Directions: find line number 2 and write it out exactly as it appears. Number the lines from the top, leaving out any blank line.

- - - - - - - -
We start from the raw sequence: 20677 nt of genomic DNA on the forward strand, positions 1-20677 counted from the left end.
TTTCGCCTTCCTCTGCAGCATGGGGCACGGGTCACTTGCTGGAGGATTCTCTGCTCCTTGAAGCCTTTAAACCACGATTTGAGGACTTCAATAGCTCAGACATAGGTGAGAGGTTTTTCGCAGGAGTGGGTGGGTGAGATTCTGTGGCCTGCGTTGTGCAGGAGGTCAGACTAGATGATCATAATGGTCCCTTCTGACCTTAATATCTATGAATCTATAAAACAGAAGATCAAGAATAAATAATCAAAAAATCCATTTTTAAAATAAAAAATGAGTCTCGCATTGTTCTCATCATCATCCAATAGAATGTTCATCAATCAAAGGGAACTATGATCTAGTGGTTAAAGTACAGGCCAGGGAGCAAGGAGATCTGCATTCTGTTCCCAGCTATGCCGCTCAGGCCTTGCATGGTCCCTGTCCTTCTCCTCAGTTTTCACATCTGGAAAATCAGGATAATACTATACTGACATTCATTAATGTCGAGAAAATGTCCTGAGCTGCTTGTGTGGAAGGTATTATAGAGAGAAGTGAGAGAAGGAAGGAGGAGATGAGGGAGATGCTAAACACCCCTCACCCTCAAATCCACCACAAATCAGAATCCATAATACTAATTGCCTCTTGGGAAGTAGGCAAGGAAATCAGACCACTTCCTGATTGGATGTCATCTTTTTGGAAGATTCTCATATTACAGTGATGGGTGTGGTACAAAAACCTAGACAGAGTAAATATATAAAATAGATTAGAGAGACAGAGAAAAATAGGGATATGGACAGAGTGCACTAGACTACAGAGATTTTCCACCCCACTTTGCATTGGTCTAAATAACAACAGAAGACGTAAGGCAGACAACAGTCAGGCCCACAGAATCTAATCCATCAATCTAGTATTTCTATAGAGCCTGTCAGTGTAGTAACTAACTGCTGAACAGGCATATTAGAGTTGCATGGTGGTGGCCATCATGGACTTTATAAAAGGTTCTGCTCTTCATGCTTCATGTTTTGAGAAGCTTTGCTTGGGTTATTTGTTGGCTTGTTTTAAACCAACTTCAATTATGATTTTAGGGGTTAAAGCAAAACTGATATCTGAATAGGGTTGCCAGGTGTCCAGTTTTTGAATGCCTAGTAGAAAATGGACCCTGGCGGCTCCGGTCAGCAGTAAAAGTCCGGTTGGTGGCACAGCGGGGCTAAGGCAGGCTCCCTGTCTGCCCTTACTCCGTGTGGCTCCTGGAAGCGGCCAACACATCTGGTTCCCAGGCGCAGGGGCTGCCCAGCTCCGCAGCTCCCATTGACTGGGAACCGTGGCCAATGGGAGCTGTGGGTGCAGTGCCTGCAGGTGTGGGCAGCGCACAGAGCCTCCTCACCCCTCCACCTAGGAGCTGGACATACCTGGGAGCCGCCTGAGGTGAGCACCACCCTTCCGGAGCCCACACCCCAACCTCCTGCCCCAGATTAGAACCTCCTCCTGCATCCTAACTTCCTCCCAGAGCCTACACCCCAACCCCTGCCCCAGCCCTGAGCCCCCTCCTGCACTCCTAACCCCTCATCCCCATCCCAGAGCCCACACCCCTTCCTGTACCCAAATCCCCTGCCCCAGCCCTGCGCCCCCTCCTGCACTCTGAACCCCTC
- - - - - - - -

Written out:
TTTCGCCTTCCTCTGCAGCATGGGGCACGGGTCACTTGCTGGAGGATTCTCTGCTCCTTGAAGCCTTTAAACCACGATTTGAGGACTTCAATAGCTCAGACATAGGTGAGAGGTTTTTCGCAGGAGTGGGTGGGTGAGATTCTGTGGCCTGCGTTGTGCAGGAGGTCAGACTAGATGATCATAATGGTCCCTTCTGACCTTAATATCTATGAATCTATAAAACAGAAGATCAAGAATAAATAATCAAAAAATCCATTTTTAAAATAAAAAATGAGTCTCGCATTGTTCTCATCATCATCCAATAGAATGTTCATCAATCAAAGGGAACTATGATCTAGTGGTTAAAGTACAGGCCAGGGAGCAAGGAGATCTGCATTCTGTTCCCAGCTATGCCGCTCAGGCCTTGCATGGTCCCTGTCCTTCTCCTCAGTTTTCACATCTGGAAAATCAGGATAATACTATACTGACATTCATTAATGTCGAGAAAATGTCCTGAGCTGCTTGTGTGGAAGGTATTATAGAGAGAAGTGAGAGAAGGAAGGAGGAGATGAGGGAGATGCTAAACACCCCTCACCCTCAAATCCACCACAAATCAGAATCCATAATACTAATTGCCTCTTGGGAAGTAGGCAAGGAAATCAGACCACTTCCTGATTGGATGTCATCTTTTTGGAAGATTCTCATATTACAGTGATGGGTGTGGTACAAAAACCTAGACAGAGTAAATATATAAAATAGATTAGAGAGACAGAGAAAAATAGGGATATGGACAGAGTGCACTAGACTACAGAGATTTTCCACCCCACTTTGCATTGGTCTAAATAACAACAGAAGACGTAAGGCAGACAACAGTCAGGCCCACAGAATCTAATCCATCAATCTAGTATTTCTATAGAGCCTGTCAGTGTAGTAACTAACTGCTGAACAGGCATATTAGAGTTGCATGGTGGTGGCCATCATGGACTTTATAAAAGGTTCTGCTCTTCATGCTTCATGTTTTGAGAAGCTTTGCTTGGGTTATTTGTTGGCTTGTTTTAAACCAACTTCAATTATGATTTTAGGGGTTAAAGCAAAACTGATATCTGAATAGGGTTGCCAGGTGTCCAGTTTTTGAATGCCTAGTAGAAAATGGACCCTGGCGGCTCCGGTCAGCAGTAAAAGTCCGGTTGGTGGCACAGCGGGGCTAAGGCAGGCTCCCTGTCTGCCCTTACTCCGTGTGGCTCCTGGAAGCGGCCAACACATCTGGTTCCCAGGCGCAGGGGCTGCCCAGCTCCGCAGCTCCCATTGACTGGGAACCGTGGCCAATGGGAGCTGTGGGTGCAGTGCCTGCAGGTGTGGGCAGCGCACAGAGCCTCCTCACCCCTCCACCTAGGAGCTGGACATACCTGGGAGCCGCCTGAGGTGAGCACCACCCTTCCGGAGCCCACACCCCAACCTCCTGCCCCAGATTAGAACCTCCTCCTGCATCCTAACTTCCTCCCAGAGCCTACACCCCAACCCCTGCCCCAGCCCTGAGCCCCCTCCTGCACTCCTAACCCCTCATCCCCATCCCAGAGCCCACACCCCTTCCTGTACCCAAATCCCCTGCCCCAGCCCTGCGCCCCCTCCTGCACTCTGAACCCCTC